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Electron sandwich doubles thermoelectric performance

Researchers from Hokkaido University and their colleagues in Japan and Taiwan have more than doubled the ability of a material to transform wasted heat into usable electricity by significantly narrowing the space through which spread electrons move, according to a new open-access study published in the journal Nature Communications.

It has been theoretically predicted that thermoelectric power factor can be largely enhanced when the two-dimensional electron layer is far narrower than the de Broglie wavelength. Although many studies have been made, the effectiveness has not been experimentally clarified thus far. Here we experimentally clarify that an enhanced two-dimensionality is efficient to enhance thermoelectric power factor.

We fabricated superlattices of [N unit cell SrTi1−xNbxO3|11 unit cell SrTiO3]10—there are two different de Broglie wavelength in the SrTi1−xNbxO3 system. The maximum power factor of the superlattice composed of the longer de Broglie wavelength SrTi1−xNbxO3 exceeded ∼5 mW m-1K-2, which doubles the value of optimized bulk SrTi1−xNbxO3. The present approach—use of longer de Broglie wavelength—is epoch-making and is fruitful to design good thermoelectric materials showing high power factor.

—Zhang et al.


Conceptual drawing of the superlattice in which spread electrons are confined to a narrow space to enhance thermoelectric conversion. Copyright : Hokkaido University

More than 60% of energy produced by fossil fuels is lost as waste heat. One way to address this problem is to convert the wasted heat into electricity, known as thermoelectric energy conversion. However, improving the conversion rate has been difficult because of a trade-off relationship between the required properties within the material.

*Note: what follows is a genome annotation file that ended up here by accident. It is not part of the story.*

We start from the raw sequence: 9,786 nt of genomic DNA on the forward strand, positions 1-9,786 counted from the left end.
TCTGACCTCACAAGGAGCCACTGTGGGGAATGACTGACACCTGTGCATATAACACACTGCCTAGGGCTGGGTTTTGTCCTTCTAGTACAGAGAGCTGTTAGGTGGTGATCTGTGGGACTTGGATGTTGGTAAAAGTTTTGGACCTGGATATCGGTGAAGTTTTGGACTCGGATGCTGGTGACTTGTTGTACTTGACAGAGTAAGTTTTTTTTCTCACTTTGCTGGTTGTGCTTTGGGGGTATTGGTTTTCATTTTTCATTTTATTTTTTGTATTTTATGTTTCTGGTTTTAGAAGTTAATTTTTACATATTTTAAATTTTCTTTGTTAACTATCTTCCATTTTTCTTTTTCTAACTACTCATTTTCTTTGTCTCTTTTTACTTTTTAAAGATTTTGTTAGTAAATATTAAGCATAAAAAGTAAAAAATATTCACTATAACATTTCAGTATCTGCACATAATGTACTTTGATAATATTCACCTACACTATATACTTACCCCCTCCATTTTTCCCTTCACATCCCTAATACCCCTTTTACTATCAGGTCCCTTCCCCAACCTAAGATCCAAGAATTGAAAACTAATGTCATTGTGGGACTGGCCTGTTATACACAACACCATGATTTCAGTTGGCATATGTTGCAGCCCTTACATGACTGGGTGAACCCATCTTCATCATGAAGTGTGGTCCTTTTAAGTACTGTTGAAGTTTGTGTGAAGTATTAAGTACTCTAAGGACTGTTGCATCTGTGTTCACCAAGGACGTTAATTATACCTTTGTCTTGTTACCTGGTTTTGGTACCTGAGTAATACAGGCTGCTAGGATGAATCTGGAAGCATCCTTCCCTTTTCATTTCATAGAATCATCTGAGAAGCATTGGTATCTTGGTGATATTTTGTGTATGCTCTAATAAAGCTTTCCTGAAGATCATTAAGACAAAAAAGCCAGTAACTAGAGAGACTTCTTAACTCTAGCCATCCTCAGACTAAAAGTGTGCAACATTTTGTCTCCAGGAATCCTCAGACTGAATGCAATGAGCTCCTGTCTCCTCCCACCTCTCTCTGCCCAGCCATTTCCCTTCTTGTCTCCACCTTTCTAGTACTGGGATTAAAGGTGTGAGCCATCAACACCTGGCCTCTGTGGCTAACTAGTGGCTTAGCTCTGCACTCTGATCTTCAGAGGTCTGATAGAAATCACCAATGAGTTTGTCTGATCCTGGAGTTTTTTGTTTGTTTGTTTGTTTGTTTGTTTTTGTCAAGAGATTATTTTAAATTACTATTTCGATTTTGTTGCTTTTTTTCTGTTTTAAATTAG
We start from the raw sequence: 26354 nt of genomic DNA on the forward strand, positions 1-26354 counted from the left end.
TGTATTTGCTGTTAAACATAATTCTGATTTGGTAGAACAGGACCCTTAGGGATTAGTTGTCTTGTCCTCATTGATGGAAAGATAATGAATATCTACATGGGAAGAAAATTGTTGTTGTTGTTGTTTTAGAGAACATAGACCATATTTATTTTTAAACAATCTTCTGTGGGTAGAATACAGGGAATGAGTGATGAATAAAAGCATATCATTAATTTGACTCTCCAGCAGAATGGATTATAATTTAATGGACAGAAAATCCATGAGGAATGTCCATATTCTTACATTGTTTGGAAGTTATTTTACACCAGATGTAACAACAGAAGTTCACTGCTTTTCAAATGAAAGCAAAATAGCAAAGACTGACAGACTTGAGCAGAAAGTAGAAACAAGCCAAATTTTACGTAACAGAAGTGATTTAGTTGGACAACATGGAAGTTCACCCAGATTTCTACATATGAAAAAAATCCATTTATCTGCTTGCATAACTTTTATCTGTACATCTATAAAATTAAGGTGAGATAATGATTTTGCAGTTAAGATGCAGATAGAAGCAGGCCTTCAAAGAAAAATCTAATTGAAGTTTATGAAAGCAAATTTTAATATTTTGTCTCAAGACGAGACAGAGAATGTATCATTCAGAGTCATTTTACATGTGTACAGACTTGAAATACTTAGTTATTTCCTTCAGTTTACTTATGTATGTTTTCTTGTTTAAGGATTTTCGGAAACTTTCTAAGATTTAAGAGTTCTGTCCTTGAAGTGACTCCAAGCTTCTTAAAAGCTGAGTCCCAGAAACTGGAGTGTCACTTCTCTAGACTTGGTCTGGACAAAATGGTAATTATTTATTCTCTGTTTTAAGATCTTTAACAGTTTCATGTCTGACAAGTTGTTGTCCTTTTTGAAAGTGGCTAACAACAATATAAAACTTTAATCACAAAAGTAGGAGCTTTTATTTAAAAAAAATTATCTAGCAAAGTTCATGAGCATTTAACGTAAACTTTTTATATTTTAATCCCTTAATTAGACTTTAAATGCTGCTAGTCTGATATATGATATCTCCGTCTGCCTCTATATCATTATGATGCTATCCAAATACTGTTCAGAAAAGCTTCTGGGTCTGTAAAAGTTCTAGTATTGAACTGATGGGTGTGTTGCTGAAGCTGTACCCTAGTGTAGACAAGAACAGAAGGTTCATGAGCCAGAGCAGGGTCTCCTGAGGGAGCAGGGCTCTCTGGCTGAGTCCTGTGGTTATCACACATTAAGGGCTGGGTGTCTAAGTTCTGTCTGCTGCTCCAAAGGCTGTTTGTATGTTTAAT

Thermoelectric materials convert heat into electricity when there is a temperature difference, a phenomenon known as the Seebeck effect. Scientists have been investigating ways to confine electrons to a narrow space as a way to enhance conversion rates.

In 2007, researchers built an artificial superlattice composed of conducting ultrathin layers sandwiched by thick insulating layers. This method yielded higher voltage but did not improve conversion rates. Researchers have predicted that performance can be significantly improved if electrons with longer de Broglie wavelength, which means they are more spread, are confined into a narrow conducting layer, but it had not yet been proven experimentally.

The research team, led by Hiromichi Ohta of Hokkaido University, designed a superlattice in which electrons are spread by 30% wider as compared to previous experiments. This resulted in much higher voltage and doubled the thermoelectric conversion rate recorded from previous methods.

This is a significant step forward towards reducing the amount of heat wasted by power plants, factories, automobiles, computers, and even human bodies.

—Hiromichi Ohta

This research was supported by Grants-in-Aid for Scientific Research on Innovative Areas “Nano Informatics” (25106003, 25106005, and 25106007), Grants-in-Aid for Scientific Research A (17H01314) and B (26287064) from the Japan Society for the Promotion of Science (JSPS), and the grants from Taiwan Ministry of Science and Technology (MOST 104-2112-M-009-023-MY3 and MOST 104-2738-M-009-006).


  • Zhang Y. et al. (2018) “Double thermoelectric power factor of a 2D electron system.” Nature Communications, doi: 10.1038/s41467-018-04660-4



"More than 60% of energy produced by fossil fuels is lost as waste heat. "
Power plants could share that heat with industries for process heat.

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